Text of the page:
Under this model, Danish businesses may have complained about higher taxes, but they profited from the country’s healthy, educated workforce. Politicians likewise resented the need to make deals with peripheral parties, but they were equally attached to the routine of stable governance. Now, though, the elite’s conception of stability has changed. The alternation of the Blocs has fallen out of favour, and the priority is to fight the wings – or yderfløjene – while consolidating the centre. Frederiksen has framed this about-turn as a response to the changing global conjuncture: war in Ukraine, the rise of China, inflationary pressures. Her election slogan, ‘Safety Through Uncertain Times’, captured this new disposition.
Frederiksen has a strategic interest in forging this alliance. Leading the Social Democratic government since 2019 has made her an isolated political target. Since her election, the right has portrayed her as a would-be dictator, exploiting the Covid crisis to push through policy in a constant state of exception. She hopes that, by diminishing the intensity of these attacks, a broader centrist coalition will improve her long-term prospects. For Løkke, meanwhile, the new government provides an opportunity not only for a personal comeback but also for ruling without the racism of the far right, whose representatives – such as the Danish People’s Party – had previously undermined his ability to present himself as a sensible, pragmatic technocrat. For these leaders, the main inspiration is the Germanic model, which allowed Merkel to spend decades stifling dissent while maintaining a political status quo that benefited domestic business. Another parallel is Macron’s ‘revolution’ in France, where a dynamic centrism short-circuited the nominal contest between left and right.
Yet such analogies show how easily this model of stability can undermine itself. In France, election turnout is in freefall and the memory of the gilets jaunes still haunts the Élysée Palace. In Germany, the GroKo proved too unwieldy and uninspired to deal with the country’s most pressing issues, from public investment to climate breakdown. The Danish political system is already beginning to display some of the same symptoms. In 2022, voters were confused by the proliferation of new centrist parties, which emerged out of nowhere and were typically dominated by single politicians hoping to create a cult of personality around themselves: Løkke’s Moderates, Inger Støjberg’s Danish Democrats, Alex Vanopslagh’s Liberal Alliance. These faux-charismatic leaders stole one another’s policies, broadcast a similar range of vacuous soundbites and engaged in endless circular debate about, well, nothing really.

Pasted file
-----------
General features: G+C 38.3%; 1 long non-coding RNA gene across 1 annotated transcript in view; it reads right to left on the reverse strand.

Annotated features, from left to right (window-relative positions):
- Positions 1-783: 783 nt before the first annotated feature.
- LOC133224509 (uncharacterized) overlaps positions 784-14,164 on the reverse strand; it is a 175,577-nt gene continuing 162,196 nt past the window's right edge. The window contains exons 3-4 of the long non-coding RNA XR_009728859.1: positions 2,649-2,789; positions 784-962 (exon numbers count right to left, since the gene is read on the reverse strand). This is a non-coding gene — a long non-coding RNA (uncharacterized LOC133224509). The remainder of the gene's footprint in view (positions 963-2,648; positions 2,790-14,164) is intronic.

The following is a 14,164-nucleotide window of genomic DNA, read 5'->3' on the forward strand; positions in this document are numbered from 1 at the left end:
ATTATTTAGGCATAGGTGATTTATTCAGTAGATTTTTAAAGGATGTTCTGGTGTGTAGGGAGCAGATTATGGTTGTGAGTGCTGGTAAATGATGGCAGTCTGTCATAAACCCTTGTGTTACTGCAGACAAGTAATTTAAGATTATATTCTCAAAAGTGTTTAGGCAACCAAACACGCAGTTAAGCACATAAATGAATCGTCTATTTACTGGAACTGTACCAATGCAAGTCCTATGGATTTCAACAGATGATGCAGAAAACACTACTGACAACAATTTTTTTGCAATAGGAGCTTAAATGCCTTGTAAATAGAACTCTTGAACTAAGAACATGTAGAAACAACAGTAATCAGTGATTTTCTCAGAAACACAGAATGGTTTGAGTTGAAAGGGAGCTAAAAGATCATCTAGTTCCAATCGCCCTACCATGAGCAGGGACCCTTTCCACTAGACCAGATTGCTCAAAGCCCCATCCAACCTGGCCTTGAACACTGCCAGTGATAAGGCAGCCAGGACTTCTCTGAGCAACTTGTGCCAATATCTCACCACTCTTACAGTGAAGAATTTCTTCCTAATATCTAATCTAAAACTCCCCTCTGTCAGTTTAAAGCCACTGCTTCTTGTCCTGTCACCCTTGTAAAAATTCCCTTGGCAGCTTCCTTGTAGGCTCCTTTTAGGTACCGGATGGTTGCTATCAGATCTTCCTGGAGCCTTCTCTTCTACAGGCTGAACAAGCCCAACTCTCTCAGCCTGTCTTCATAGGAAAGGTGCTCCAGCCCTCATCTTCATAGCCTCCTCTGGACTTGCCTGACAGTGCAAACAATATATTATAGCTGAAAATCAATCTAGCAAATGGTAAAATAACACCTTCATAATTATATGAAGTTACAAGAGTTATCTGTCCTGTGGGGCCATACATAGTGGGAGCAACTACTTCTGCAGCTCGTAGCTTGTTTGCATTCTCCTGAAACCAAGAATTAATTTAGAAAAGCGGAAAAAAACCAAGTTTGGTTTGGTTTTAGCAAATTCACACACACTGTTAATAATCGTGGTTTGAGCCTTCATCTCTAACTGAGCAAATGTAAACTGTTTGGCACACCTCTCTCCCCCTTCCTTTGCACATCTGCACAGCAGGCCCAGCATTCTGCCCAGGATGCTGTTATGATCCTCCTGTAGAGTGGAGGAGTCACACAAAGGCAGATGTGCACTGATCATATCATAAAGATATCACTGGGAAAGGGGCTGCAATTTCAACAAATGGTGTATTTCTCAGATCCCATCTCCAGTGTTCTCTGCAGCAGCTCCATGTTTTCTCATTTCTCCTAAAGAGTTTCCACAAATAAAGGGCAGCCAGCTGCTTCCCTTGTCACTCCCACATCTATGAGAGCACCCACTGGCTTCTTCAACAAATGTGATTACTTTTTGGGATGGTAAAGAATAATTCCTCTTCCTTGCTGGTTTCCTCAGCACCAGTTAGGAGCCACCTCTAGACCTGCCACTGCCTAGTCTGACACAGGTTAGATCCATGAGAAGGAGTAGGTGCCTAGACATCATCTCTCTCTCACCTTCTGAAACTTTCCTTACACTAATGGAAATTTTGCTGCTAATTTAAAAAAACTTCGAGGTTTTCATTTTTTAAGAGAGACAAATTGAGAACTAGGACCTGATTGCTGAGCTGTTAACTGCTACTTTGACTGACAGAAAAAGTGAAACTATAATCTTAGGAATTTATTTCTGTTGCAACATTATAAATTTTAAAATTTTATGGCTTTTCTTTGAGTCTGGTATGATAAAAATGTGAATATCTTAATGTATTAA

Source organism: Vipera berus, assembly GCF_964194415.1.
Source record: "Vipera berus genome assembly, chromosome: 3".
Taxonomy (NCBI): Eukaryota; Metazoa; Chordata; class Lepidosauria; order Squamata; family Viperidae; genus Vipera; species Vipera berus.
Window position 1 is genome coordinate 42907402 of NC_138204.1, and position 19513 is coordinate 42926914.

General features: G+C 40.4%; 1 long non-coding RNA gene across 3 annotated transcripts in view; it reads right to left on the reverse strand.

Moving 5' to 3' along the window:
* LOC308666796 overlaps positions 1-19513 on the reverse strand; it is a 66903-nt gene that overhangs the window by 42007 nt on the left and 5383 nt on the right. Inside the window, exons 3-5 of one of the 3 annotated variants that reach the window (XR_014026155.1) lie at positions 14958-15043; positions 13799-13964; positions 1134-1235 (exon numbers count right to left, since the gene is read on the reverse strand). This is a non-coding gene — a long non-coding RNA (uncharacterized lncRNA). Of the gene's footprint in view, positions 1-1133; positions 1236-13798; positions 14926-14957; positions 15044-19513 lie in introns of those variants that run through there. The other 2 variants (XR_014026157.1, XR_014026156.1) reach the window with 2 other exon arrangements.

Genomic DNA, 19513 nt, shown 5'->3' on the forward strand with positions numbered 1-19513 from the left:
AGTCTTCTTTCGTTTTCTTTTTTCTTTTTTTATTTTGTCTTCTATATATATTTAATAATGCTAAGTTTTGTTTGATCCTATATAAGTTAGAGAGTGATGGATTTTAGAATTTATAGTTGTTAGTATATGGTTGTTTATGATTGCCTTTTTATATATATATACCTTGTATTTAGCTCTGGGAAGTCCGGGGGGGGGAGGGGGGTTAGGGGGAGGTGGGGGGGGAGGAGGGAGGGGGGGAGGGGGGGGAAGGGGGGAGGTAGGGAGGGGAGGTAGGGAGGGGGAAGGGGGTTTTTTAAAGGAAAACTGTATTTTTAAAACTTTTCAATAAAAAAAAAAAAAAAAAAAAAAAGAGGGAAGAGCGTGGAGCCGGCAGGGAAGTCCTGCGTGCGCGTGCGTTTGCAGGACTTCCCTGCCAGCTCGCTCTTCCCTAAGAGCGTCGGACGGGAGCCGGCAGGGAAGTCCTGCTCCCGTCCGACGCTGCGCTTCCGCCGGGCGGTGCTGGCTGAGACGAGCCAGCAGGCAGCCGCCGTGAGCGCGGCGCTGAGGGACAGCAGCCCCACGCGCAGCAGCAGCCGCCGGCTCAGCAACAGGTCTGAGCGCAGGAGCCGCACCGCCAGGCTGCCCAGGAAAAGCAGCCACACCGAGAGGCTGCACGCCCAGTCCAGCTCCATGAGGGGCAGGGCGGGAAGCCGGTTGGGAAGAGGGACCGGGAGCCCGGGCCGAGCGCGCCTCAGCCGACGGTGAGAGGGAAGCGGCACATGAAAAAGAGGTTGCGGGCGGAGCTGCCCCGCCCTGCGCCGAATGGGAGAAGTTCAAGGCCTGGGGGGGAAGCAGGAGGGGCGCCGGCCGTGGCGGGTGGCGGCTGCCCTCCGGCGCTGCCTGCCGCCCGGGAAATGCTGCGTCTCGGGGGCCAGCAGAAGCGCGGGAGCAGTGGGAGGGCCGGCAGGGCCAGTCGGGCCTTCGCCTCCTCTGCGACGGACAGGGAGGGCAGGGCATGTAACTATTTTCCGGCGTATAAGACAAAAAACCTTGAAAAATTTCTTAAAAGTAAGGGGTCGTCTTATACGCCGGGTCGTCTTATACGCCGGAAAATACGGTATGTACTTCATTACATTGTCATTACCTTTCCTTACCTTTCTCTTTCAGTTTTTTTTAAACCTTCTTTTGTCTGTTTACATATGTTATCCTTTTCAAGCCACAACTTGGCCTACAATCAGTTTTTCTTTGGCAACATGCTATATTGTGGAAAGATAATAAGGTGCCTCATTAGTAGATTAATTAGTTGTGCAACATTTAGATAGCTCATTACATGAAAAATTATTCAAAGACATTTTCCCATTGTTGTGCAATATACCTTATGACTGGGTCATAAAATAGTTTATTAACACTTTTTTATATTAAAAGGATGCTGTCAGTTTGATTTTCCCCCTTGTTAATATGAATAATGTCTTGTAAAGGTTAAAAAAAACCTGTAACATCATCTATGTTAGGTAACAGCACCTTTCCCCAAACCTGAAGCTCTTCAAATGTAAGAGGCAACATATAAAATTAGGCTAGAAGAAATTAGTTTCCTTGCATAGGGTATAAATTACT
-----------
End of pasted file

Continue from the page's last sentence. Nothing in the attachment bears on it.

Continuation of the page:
Vanopslagh courted younger male voters with a mixture of entrepreneurialism and Jordan Peterson-inspired self-help psychology – mounting an aggressive online advertising campaign that targeted TikTok and porn sites. Støjberg, a former Minister of Integration, leaned into xenophobia, capitalising on the fact that she had previously served a two-month prison sentence for illegally separating asylum-seeker couples. Løkke was hesitant to put forward any concrete policy ideas, aside from tax breaks for the rich and the gradual abolition of state pensions. What all three had in common was the lack of a traditional party apparatus: no large membership base, no conferences, no internal democratic culture. These were top-down PR operations. As they came to dominate the election campaign, public enthusiasm waned. Turnout sank to its lowest level since 1957 (excluding 1990, when voters had been worn down by a series of snap elections). The practice that Peter Mair described as ‘ruling the void’ was now fully operative in Denmark.